One of the results of modern medicine is that many of us think a "normal" illness is one that can be cured. We are profoundly unsettled by illnesses which cannot be fixed, and we do not associate willingly with people who have such illnesses, preferring that they keep decently to themselves in hospitals and nursing homes. We certainly don't marry people with intractable illnesses. We may say "in sickness and in health, until death do us part" when we marry, but we make sure to marry someone who is healthy now and whom we imagine will be so forever. These were my own assumptions when the man I was dating in graduate school told me he was HIV positive. "How can I marry this man?" I thought. "He's going to die." "You can't marry this man; he's going to die," my friends told me. Illness and death are abnormal experiences. We avoid them at all costs, even if that means excluding ill or dying people from our lives. But marry him I did, and from the beginning our marriage was overshadowed by this illness and the likelihood of his early death. This set us apart from our friends, who seemed to enjoy perfect health, and it challenged our own ideas and expectations of our lives. We also found that the Christian faith unmasked and illuminated some of our assumptions about life and death in ways that were surprising and transforming. We learned this mostly through worship and prayer and pastoral care; but I've since discovered that we were not the first Christians ever to learn these lessons.nAmong the Christian teachers who discuss the subjects of health and illness directly are Basil the Great (c. 330-79), Martin Luther (1483-1546), and Jeremy Taylor (1613-67). Each of these thinkers reflects on how God's grace and providential care shape what it means to be sick and to be a child of God. Basil, Luther, and Taylor, in contrast to many of us, lived in times and places when death came swiftly and unexpectedly to many. As a result, they did not share our temptation to suppose that a "normal" illness is a curable one, and that death is abnormal and dying people are to be avoided. Rather, they remind us that death is the destiny of every human being, and that we do well to keep that reality always before us. You are going to die, and probably sooner than you think, so be ready. Don't let an event as important as death take you by surprise. Instead, live in a way that prepares you for the inevitable. Taylor suggests that a Christian should treat every illness as though it will end in death. Too often, because they are afraid to die, people cope with illness, however severe, by imagining that of course they will get better. The result is that these people die unprepared—with their affairs in a mess and their relatives unprovided for, with their souls not properly cared for, and their burdens of conscience not dealt with. They think they are being brave, but they are really being cowards. They are so afraid to die that they refuse to take steps to assure that they die well rather than badly. This is not behavior which is fitting in a Christian, says Taylor. Make a will, confess your sins, receive the Lord's Supper. Doing these things will not make you die sooner, and they will certainly help you die better. Similarly, Martin Luther, in a pastoral letter written in the midst of a plague, urges people not to wait until they are on their deathbeds to live like Christians. Go to church, he says, and listen to God's Word, so that you know how to live and how to die. Be reconciled with your neighbor, and make a will, so that if the Lord comes for you suddenly, you will have provided for your soul, ordered your affairs, and committed yourself to God. It is certainly a natural and a good thing to wish to preserve your life, and a Christian should feel free to consult with doctors and receive whatever medical advice and care the doctor may offer. But the doctor operates within the providence of God. All the physicians in the world could not heal us if God were absent, and no harm can possibly overtake us when God abides with us. God will take us to himself in his good time, and not before, so we need not be preoccupied with avoiding death at all costs. As my husband's health began to fail, we began to make preparations for his death. We made wills, we met with a funeral director, and we bought a cemetery plot. We decided that we wanted the stone marker on his grave already there when he was buried, and so we selected a stone and had it engraved and set in place. We had relatives who were buried in the same cemetery, and we had often visited their graves and taken photographs of ourselves and other family members at their gravestones. So when we visited the cemetery to see my husband's newly-laid gravestone, we took a picture of him next to his gravestone. He is sitting cross-legged on the ground, looking straight into the camera, and in front of him is a flat stone with the legend "I know that my redeemer liveth," and under it his name and the year of his birth, with a space next to it for the year of his death. It is a photograph at once macabre, and darkly funny, and soberly realistic. He is dying, and he knows it, and he also knows that his redeemer lives, and that he is soon to see him face to face. Isn't this how a Christian ought to live, and ought to die? Many of us tend to think that every person has an absolute right to freedom from pain, disease, and disability. Suffering should not characterize our lives. A normal life is lived in good health; in a normal family everybody is healthy. So when someone falls ill, we expect all the resources of modern medicine to rally around and make it better. We expect the best care money can buy, and we expect it to be covered by insurance. If we are Christians, we are tempted to baptize these attitudes, and to think that a normal Christian life is one lived in perfect health. Isn't sickness contrary to God's presence and power in the life of a Christian? Basil, Luther, and Taylor, by contrast, affirm that every human being can expect to suffer, and that caring for the sick is a common human duty. Basil explains that in paradise there was no illness, but as a result of sin, humans became subject to the decay and dissolution of their bodies through death and disease. God therefore gave humans the art of medicine, in order to relieve the sick, at least to some degree.This does not mean that medicine itself is wholly responsible for a person's health or illness. Doctors are not our saviors. Healing comes from God, however it may come, only if and when God chooses to grant it.God may sometimes heal directly through prayer, if he thinks this will be good for our souls. Sometimes he wills that we receive healing through recourse to the art of medicine. If God grants us healing in this way, we should receive it with thanksgiving, giving glory to God and thanksgiving for God's creation of the art of medicine. But God does not always heal people who are ill, and therefore when we are ill we need to pray not only for healing, but also for understanding and endurance, so God will cause us to bear the suffering which has come to us.These Christian teachers do not see suffering as utterly opposed to God's purposes for human life. Sickness can come to us from the hand of God as an instrument in our salvation. This is not to say that God is bound to afflict every Christian with illness. Taylor says God is perfectly capable of making people holy without making them sick. But God's intention for human wholeness may include illness, and illness can always be turned by God to our ultimate good and his ultimate glory. Sickness offers an opportunity for growing in the Christian virtues of faith, hope, and love. In deed, sickness, like persecution or temptation, can be an occasion when a person's faith is shown for what it really is. "We readily trust [God] for life when we are in health," says Taylor. "But let us come to sit upon the margin of our grave hellip; then can you believe?"My husband spent the last two weeks of his life in a hospital intensive-care unit, getting treatment for AIDS-related pneumonia. He was on a ventilator and heavily medicated, drifting in and out of lucidity as his morphine levels varied. Eventually it became clear that he was not going to survive. It was my job to explain this to him, and I did the best I could through his morphine-induced haze. I told him he had an infection and his kidneys were starting to fail. I said I knew he wanted to live but that it looked like this was his time to die, and my time to go on without him, for a little while at least.Because he was on the ventilator, he couldn't speak, but he looked at me with the most unutterable sadness in his eyes; and then, on a pad of paper, he wrote four words: "focusing on God's sovereignty." He died the next day—an obedient death. He wanted to live, but he knew that it was his time, and he bowed to God's sovereign will. Can there be a greater act of faith? It is very easy for many of us, living in a culture which glorifies independence, to imagine that self-sufficiency is a normal human state. Dependent people are somehow defective and not fully adult. Illness is a problem, because it is not possible both to be seriously ill and to be independent. A sick person requires care from doctors, pastors, family members, and friends. A sick person may not be able to work for wages or to help with household duties. And a sick person both feels and is extremely vulnerable to infection, fatigue, discouragement, and pain.Before we got married, my husband and I wondered whether it would be possible for us to have a mature, stable, and intimate marriage, given our expectations of his illness and likely early death. Isn't a person who is "marriage material" someone whom you have reason to think will never really need anything from you?For that matter, isn't a good friend or colleague or family member someone whom you believe will never be in need, and to whom you would never wish to "be a burden"? Absolutely not, says Martin Luther. For Luther, the good news of the gospel is that people who have been saved by grace are liberated from self-concern and thus enabled to pour out their lives in love for one another. This means we help our neighbor who is in need, and are ready to receive from our neighbor when we are in need. When the plague arrived in Luther's city and many people fled out of fear for their lives, Luther stayed behind to minister to the sick and dying. In his pastoral letter, Luther said that a pastor may leave a plague-stricken city only if enough other pastors are staying behind to provide spiritual care for those who are ill.Similarly, public officials, like constables and physicians, are obliged to remain in order to provide essential community services. Guardians or friends must take responsibility for orphaned children; neighbor must not leave neighbor unless there are others who will care for the sick and nurse them. To all these the word of Christ stands as a warning: "I was sick and you did not visit me" (Matthew 25:41-46). "According to this passage," says Luther, "we are bound to each other in such a way that no one may forsake the other in his distress but is obliged to assist and help him as he himself would like to be helped."The care we owe our neighbors in time of plague is like the care we owe them in other troubles: fire, personal calamity, hunger, thirst. We must disregard risk to ourselves and help our neighbors in whatever way they require. Luther is aware of the terror of an epidemic, and of the horror and repugnance which one may experience in the presence of a gravely ill person. We can be confident, he says, that one of the reasons God may send illness upon us or among us is to test our faith in God and our love for the neighbor. To serve the neighbor in love delights God, and allows us to demonstrate our gratitude for and joy in the shed blood of Christ.God encourages those who care for the needy with mighty promises: "Blessed is he who considers the poor. hellip; The Lord protects him and keeps him alive. hellip; The Lord sustains him on his sickbed; in his illness he will heal all his infirmities" (Psalm 41:1-3, RSV). How can anything deter us from the care of the sick, when God offers promises like this to us? Are we to be more afraid of a person with an infectious disease—like plague, or AIDS—than we are emboldened by the sure and certain promises of God? During my husband's illness, we were members of a small-group Bible study at our church. We had been placed deliberately in this group by one of our pastors who hoped these people would be up for the challenge of enfolding a needy couple like ourselves. And they were: not because they were people of heroic virtue, but because they were willing to love and care for us in our neediness. In that group, my husband got to care for others, as well as to be cared for by them; to share their lives, to play with their children, to be part of the family of the church.When my husband died, the six other men in the group were his pallbearers. I emerged from the church after the funeral into crisp air and blue sky and brilliant sunshine, and watched these six men, more dressed up than I'd ever seen them, with white carnations in their lapels, carrying the casket down the steps of the church and putting it in the hearse. These were the people who had been carrying us along through all of my husband's illness; and when they could do nothing more for us than carry his body, they carried his body. We trusted our very lives to them, and they did not let us down.It is tempting to imagine that there is a simple, clear-cut relationship—or lack of relationship—between sin and illness. For some, illness is the result of some particular sin; a person who is living a holy life will enjoy good physical health. Others find it troubling that a sick person should be blamed for the illness and are inclined to deny any relationship at all between physical health and spiritual health. Confusion on this subject intensifies in the case of an illness like AIDS. Because AIDS is often associated with drug abuse and unchastity, some Christians conclude that anyone who has such an illness must deserve to have it. Others, not wanting to blame the sufferer, think the only solution is that sin and illness have no connection with one another.Our authors suggest that things are not that simple. They are inclined to think there is a relationship between physical health, illness, holiness, and sin, but that these relationships are complex and often paradoxical. Jeremy Taylor begins with some obvious advice. Don't make your self sick through drunkenness, gluttony, lust, or other vices. Instead, be careful that sin does not cause you to become sick. If you do get sick, repent, supposing that even if sin has not caused your sickness directly, it may have had some indirect influence nonetheless.Taylor warns, however, that while it is easy to discover "loud and clamorous" sins, sin is a subtle and a complex thing. The soul's diseases are more numerous and complex than the body's ills; so we should not try to identify precisely what sin might be causing a particular illness, but should rather at tempt to repent fully and to return heartily to God, that we may be restored to health and life.Basil offers the opinion that there are some instances in which illness may have a spiritual rather than a physical cause. God may impose illness on us as a punishment for sin and as an invitation to repentance. But illness may also afflict us at the instigation of the Evil One. In these cases, God condescends to enter into combat with the Evil One, and confounds his boasts by the heroic patience of his servants. This is what happened to Job. It could happen to you or to me. God also calls some persons to suffer illness as models for the weak. This is what happened to Lazarus: he was afflicted by painful wounds, but he bore his suffering without recrimination or peevishness, and God caused him finally to rest in the bosom of Abraham as an example to us all (Luke 16:19-31).The illness of great saints can serve to make plain their human frailty. Some people were tempted to think the apostle Paul was superhuman, and so Paul calls attention to his prolonged struggles with an infirmity as a means of demonstrating his humanity (2 Corinthians 12:7). Thus, the mere fact that a person is ill tells us nothing about the reasons for that illness. That is a matter for discernment, and sometimes (as in the case of Job) those reasons are never revealed to the person or to any of his associates.Where we are aware of sin in our lives, says Basil, we should repent, and should regard any physical healing we receive as a sign of hope that our souls may likewise be healed. Taylor urges his readers not to despair, even if they think their illness may be the result of sin. We should remember that in the midst of judgment God remembers mercy, and causes even this affliction to work for our good. And, he points out, it may be that sin has nothing to do with our illness, because it is not only the guilty who get sick. God sends illness also "to his servants, to little infants, to Apostles and Saints, with designs of mercy, to preserve their innocence, to overcome temptation, to try their virtue, to fit them for rewards."My husband and I were very well aware of the tendency of many Christians to see AIDS as an illness whose victims are "guilty" and therefore deserving of stigmatization and punishment. Those whose lives are touched by AIDS are often tempted not to tell anyone, for fear that they will be condemned and shunned if their secret were known. This is what my husband and I did for the first year or two of our marriage. Eventually, we began telling people, and we were relieved to find that their responses were uniformly loving and supportive. We ended by being a little ashamed that we had not expected better of them to begin with. However, we did not tell people how my husband became infected. We did not want to offer anyone the option of pigeonholing him as "innocent" or "guilty," supposing that this made some sort of difference in the present. Rather, we wanted to walk together with our fellow Christians toward our common goal of wholeness and healing in Christ.Many of us think that health is equivalent to the absence of sickness—you are healthy as long as you aren't sick. But if we think of health in terms of wholeness, we can see there is much more to it than that. Health, for a Christian, is fitness for life in communion with God and with God's people. People are healed as they are brought into closer relationship with God and neighbor, and enabled to embody God's purposes in the world. This can happen even when a person suffers from physical illness.Taylor notes that sickness can bring a person to repentance, virtue and pardon, although it does not do so automatically. We have all known persons whose illness left them bitter and selfish, rather than holy and loving. Sickness can lead to the cure of the soul, but that does not mean God requires nothing more. Being sick is no different from being healthy: God calls all persons to lives of Christian discipleship, regardless of their state of health.Basil discusses ways in which spiritual wholeness can be experienced even when physical healing is slow or does not come at all. He thinks that part of the reason God often does not heal people simply through prayer, but chooses to work through the ministrations of physicians and medicines, is to show us by analogy what the proper care of the soul is like. The medical treatment of physical illness can involve considerable short-term unpleasantness in the hope of long-term improvement. We should not be surprised when the care of the soul is similarly unpleasant. The practice of medicine can involve cutting, burning, and administering bitter medicines. We should be prepared, says Basil, to have the cure of the soul involve "the cut of the reproachful word and the bitter medicine of penalties."Similarly, many physical illnesses require a great deal of treatment over a long period of time. This is an indication that the care of the soul may involve much effort in the form of prayer, repentance, and spiritual discipline before any real healing occurs. The most important thing, for Basil, is that Christians respond to illness in a manner which expresses trust in God and promotes spiritual growth. If over the course of your illness you are brought more closely into conformity with Christ, then God is making you fit for the kingdom of heaven, whether or not you experience physical healing.This all sounds rather upbeat and positive, a look-on-the-bright-side theology of illness: at least when you suffer, you're becoming more like Jesus. In fact, as all who have suffered illness and the death of loved ones know, feelings of desolation and anger, even bitterness, are very much a part of any deep experience of loss.My own feelings of bitterness came more during my husband's life than after his death. It felt as though God had brought my husband into my life, only to take him away again. It felt tremendously unfair and unkind, like God was doing this to me deliberately, to torment me; or (just as bad) to make me a better person by torturing my husband to death while I watched. It took a long time for this to subside. In fact, it really didn't go away but was transformed into a recognition of all the enormous good that my husband and I experienced, and the hidden wisdom of God that was embodied in our life together—and in his death.In a strange and paradoxical way, my husband was more whole on his deathbed than he had been at any other time in his life; and I was more whole as his death approached and as his widow than I had been at any earlier time in my life. In this strange experience of life in death, we were brought close to the mystery which lies at the center of God's redeeming work: that the Lord of the universe has come to us, not in power and in glory, but in weakness and in dust, and has died to give us life. When we see this up close, what is there to say but what Job said: "I had heard of thee by the hearing of the ear, but now my eye sees thee; therefore I despise myself, and repent in dust and ashes" (Job 42:5-6).Margaret Kim Petersonteaches theology at Eastern College in St. Davids, Pennsylvania.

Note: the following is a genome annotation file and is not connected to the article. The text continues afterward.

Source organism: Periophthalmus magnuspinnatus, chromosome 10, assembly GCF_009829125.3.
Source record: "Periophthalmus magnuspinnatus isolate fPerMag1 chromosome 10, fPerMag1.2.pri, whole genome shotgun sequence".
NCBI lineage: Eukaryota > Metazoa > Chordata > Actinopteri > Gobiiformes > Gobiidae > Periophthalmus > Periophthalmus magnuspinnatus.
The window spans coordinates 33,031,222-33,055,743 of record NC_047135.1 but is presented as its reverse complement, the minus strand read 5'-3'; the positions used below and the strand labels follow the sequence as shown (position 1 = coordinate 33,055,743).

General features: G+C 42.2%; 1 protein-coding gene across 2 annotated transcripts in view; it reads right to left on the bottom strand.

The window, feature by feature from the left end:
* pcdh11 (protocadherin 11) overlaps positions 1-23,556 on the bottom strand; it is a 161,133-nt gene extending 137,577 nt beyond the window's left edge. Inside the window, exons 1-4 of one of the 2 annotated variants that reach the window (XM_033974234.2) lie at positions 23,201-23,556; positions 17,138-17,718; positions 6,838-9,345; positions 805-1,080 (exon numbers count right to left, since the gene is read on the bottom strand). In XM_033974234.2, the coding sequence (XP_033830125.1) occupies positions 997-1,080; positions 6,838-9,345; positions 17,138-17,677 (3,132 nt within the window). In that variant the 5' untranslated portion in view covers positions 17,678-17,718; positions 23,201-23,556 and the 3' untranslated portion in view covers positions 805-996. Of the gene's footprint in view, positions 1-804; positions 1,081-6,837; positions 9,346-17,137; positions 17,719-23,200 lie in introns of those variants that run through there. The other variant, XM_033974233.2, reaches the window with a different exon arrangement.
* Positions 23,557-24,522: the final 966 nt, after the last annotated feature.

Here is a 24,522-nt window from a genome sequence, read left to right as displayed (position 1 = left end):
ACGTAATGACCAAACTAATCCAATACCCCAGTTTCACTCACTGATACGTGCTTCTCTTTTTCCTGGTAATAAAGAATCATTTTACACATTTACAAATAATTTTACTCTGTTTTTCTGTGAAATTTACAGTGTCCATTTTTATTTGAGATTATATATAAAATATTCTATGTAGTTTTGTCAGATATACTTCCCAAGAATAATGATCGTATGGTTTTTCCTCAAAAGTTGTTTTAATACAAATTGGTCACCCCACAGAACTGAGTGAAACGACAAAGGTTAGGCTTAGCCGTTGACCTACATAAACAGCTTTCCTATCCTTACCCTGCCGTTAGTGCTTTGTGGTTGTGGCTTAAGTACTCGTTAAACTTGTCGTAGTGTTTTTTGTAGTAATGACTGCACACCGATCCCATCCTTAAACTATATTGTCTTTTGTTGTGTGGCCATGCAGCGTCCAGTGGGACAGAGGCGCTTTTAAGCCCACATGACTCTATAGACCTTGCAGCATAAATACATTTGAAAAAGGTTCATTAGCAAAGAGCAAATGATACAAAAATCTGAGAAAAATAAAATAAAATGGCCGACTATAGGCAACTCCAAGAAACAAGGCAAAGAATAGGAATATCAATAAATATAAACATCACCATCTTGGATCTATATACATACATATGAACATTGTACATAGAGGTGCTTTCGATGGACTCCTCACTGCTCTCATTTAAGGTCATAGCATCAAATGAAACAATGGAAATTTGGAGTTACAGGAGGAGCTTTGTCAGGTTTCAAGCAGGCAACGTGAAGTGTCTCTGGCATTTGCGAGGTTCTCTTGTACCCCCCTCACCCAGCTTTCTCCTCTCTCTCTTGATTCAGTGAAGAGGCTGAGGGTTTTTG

Margaret Kim Peterson wrote an article for Books & Culture last year that discussed the poor theology in recent witchcraft-oriented movies.The full text of Jeremy Taylor's "The Rule and Exercises of Holy Dying" is online, as is John Wesley's sermon, "On Visiting the Sick." An extensive discussion of Basil's "Asceticon" is also online, and the text will soon be posted at the Internet Medieval Sourecebook.Christianity Today has reported on the controversial practice of physician-assisted suicide and how euthanasia proponents often ignore the wishes of the dying. They also look at Christian origins of the hospice industry and how the profit motive may be a threat to quality care. Sister publication Books & Culture has focused on caring for elderly parents while Today's Christian Woman looked at coping with the loss of an elderly parent and spotlighted one woman who is living with breast cancer.An excellent article on how Christians should face death can be found at U.S. Catholic. In 1984, Pope John Paul II issued an apostolic letter on the meaning of human suffering. The United Methodist Church has posted the moving account of how a father lost his young son to AIDS.Rest Ministries is a Christian ministry dedicated to serving people who live with chronic illness or pain.